Labour has had it "far too easy" in councils across Wales and its "cadre" of control must be broken down, UKIP AM David Rowlands has said.
The party is fielding 80 candidates in 14 authorities in Wales in the local election campaign.
While it cannot win full control where it is competing, the party hopes it may hold the balance of power in some.
Mr Rowlands said UKIP would work with "whoever we feel has the policies that interact with ours".
UKIP is pitching that a vote for the party is a break from the current system and its councillors do not work to a party whip but represent electors as they see fit.
Labour has overall control of 10 out of 22 authorities in Wales, all in the south. UKIP is standing in some of those authorities.
UKIP claims council services are stretched because of immigration and says it will prevent overdevelopment of the countryside, protect pensioners and look after veterans.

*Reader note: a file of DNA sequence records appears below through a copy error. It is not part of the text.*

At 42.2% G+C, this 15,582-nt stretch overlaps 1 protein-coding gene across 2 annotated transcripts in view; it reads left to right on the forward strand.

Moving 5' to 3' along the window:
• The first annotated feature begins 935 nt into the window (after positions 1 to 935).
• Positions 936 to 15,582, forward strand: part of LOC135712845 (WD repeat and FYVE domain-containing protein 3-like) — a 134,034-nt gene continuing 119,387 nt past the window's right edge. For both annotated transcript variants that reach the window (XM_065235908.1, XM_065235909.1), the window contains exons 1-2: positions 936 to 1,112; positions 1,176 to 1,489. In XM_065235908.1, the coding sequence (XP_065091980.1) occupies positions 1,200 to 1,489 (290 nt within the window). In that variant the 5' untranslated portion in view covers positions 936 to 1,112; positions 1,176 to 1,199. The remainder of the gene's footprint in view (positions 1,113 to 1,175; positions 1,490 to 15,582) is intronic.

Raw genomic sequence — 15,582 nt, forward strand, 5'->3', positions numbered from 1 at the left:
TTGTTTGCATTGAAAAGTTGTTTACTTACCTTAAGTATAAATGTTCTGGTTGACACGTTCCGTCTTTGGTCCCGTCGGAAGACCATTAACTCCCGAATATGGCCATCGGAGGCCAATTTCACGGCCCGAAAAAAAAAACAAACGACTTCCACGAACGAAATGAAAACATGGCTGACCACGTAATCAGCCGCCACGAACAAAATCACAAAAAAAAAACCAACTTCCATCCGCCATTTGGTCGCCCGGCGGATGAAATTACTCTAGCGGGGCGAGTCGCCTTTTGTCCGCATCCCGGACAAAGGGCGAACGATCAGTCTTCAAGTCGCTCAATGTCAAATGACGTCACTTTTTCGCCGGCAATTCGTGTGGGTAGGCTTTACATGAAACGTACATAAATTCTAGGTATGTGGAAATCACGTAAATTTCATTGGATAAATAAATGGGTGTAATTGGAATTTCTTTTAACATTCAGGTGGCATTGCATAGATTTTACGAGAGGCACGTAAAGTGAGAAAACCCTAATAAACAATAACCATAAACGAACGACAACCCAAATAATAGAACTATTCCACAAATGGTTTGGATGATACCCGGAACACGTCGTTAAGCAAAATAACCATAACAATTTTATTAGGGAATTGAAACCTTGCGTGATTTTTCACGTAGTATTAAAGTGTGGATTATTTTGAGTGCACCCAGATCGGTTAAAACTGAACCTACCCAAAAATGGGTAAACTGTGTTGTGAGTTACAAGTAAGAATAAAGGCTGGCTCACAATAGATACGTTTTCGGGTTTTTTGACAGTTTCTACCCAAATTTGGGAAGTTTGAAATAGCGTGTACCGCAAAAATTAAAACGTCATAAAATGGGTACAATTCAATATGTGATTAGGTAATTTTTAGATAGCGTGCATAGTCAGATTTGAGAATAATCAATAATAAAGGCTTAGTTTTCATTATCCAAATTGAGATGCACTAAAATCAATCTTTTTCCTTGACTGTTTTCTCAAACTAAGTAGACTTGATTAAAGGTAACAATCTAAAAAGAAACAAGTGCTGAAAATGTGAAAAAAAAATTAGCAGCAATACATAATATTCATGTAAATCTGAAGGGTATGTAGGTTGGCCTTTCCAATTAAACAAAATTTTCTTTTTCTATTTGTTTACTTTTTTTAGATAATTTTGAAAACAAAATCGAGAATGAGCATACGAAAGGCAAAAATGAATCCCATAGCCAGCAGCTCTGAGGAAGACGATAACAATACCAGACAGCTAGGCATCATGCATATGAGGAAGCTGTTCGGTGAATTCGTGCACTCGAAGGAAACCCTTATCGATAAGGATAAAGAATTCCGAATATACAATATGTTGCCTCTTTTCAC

Mr Rowlands, AM for South Wales East, said: "For far too long now Labour has dominated local government.
"They've done nothing particularly in the valleys towns. They've left them to wither on the vine."
He said UKIP "will be working with whoever we feel has the policies that interact with ours and to try to mitigate some of the problems we're having with Labour party local government".
Labour have "had it far too easy," he added.
"We have to break down this cadre of Labour-controlled councils."
On Thursday, UKIP AM Gareth Bennett said some UKIP members were put off from standing in council elections due to appearances.
The party is fielding 80 in this year's Welsh local elections, which he said was "pretty good for us compared to where we were five years ago in Wales".
But, he added: "Sometimes our members aren't keen on standing because they don't think sometimes running for UKIP is going to look good on their CVs."